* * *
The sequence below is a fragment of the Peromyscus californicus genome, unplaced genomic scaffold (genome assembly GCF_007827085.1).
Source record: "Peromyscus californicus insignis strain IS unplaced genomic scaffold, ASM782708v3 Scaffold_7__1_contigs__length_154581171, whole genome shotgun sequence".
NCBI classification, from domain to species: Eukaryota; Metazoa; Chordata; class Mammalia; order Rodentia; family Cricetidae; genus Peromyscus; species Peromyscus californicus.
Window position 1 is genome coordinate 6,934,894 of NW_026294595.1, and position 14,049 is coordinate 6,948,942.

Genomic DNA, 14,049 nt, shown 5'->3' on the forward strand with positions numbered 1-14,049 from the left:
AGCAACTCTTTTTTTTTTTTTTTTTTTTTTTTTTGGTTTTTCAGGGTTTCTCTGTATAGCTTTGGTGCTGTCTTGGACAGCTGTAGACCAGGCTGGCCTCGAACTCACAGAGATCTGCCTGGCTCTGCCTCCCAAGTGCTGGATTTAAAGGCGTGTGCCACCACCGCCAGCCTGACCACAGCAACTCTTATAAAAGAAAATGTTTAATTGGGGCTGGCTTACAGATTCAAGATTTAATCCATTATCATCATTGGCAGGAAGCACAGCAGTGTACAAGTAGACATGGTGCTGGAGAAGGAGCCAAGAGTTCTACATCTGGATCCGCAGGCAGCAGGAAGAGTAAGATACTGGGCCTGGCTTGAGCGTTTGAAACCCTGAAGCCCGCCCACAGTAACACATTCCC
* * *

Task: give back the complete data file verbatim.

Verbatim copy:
The sequence below is a fragment of the Peromyscus californicus genome, unplaced genomic scaffold (genome assembly GCF_007827085.1).
Source record: "Peromyscus californicus insignis strain IS unplaced genomic scaffold, ASM782708v3 Scaffold_7__1_contigs__length_154581171, whole genome shotgun sequence".
NCBI classification, from domain to species: Eukaryota; Metazoa; Chordata; class Mammalia; order Rodentia; family Cricetidae; genus Peromyscus; species Peromyscus californicus.
Window position 1 is genome coordinate 6,934,894 of NW_026294595.1, and position 14,049 is coordinate 6,948,942.

Genomic DNA, 14,049 nt, shown 5'->3' on the forward strand with positions numbered 1-14,049 from the left:
AGCAACTCTTTTTTTTTTTTTTTTTTTTTTTTTTGGTTTTTCAGGGTTTCTCTGTATAGCTTTGGTGCTGTCTTGGACAGCTGTAGACCAGGCTGGCCTCGAACTCACAGAGATCTGCCTGGCTCTGCCTCCCAAGTGCTGGATTTAAAGGCGTGTGCCACCACCGCCAGCCTGACCACAGCAACTCTTATAAAAGAAAATGTTTAATTGGGGCTGGCTTACAGATTCAAGATTTAATCCATTATCATCATTGGCAGGAAGCACAGCAGTGTACAAGTAGACATGGTGCTGGAGAAGGAGCCAAGAGTTCTACATCTGGATCCGCAGGCAGCAGGAAGAGTAAGATACTGGGCCTGGCTTGAGCGTTTGAAACCCTGAAGCCCGCCCACAGTAACACATTCCC